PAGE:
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Planning Accessible Conferences and Meetings:
An ERIC/OSEP Information Brief for Conference Planners


ERIC/OSEP Special Project
The ERIC Clearinghouse on Disabilities and Gifted Education
The Council for Exceptional Children
1110 N. Glebe Rd.
Arlington, VA 22201-5704
#E735 1994

Planning conferences that are accessible to people with disabilities involves focusing on the accessibility of all aspects of your meeting, from choosing a site through promotion, registration, presentations, and handouts. The Americans with Disabilities Act of 1990 (ADA) provides to individuals with disabilities the same civil rights protections that apply to race, sex, national origin, and religion. Consequently, any meetings that are open to the public must comply with the provisions of the Act. Furthermore, if the conference site is a public facility such as a hotel, it must also comply with the ADA.

Title III of the ADA stipulates that public facilities must make reasonable modifications to avoid discrimination in their policies, practices and procedures. It requires private establishments that are used by the general public to be accessible to people with disabilities who are customers, visitors, employees, or clients. Title III does not require accommodations that result in an undue burden or that represent a fundamental alteration in the nature of the goods or services provided. Goods and services must be provided in an integrated setting, unless separate or different measures are necessary to ensure equal opportunity. The law states that all modifications to existing structures must be "readily achievable." Examples of modifying a site to make it accessible to a person in a wheelchair include making doors wide enough and assuring that the main entry and exit routes of the facility are easily maneuverable and obstacle free. Other easily achievable alterations include providing ramps to elevated areas, providing accessible signage through height modification and through raised lettering or Braille, and providing professional, qualified sign language interpreters.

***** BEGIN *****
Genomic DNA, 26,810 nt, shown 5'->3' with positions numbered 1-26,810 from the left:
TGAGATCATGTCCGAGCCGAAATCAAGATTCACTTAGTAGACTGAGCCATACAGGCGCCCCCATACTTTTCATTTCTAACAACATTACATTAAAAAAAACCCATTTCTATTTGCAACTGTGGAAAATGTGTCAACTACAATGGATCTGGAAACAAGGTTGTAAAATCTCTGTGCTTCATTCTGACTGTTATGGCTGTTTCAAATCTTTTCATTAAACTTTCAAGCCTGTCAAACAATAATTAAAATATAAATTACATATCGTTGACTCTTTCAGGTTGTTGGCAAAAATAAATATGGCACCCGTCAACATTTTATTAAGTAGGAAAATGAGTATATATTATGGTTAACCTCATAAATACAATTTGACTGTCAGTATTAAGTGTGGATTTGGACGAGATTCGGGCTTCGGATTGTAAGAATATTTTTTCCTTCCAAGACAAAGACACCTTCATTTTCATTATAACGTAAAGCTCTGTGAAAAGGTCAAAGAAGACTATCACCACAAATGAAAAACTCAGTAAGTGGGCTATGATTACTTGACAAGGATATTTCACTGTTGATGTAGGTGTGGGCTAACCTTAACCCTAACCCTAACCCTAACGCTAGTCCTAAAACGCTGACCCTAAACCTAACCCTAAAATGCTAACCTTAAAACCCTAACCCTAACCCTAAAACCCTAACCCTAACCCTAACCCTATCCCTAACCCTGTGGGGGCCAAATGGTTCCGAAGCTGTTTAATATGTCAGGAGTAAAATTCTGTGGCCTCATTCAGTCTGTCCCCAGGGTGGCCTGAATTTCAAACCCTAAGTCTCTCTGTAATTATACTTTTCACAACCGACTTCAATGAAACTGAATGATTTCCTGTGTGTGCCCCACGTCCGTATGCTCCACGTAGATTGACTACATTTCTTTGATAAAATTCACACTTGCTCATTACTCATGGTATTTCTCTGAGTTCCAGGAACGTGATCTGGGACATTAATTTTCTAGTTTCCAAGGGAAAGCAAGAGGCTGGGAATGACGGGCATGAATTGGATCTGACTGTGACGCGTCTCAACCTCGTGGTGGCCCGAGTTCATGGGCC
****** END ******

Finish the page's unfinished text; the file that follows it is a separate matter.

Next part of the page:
Choosing an Accessible Site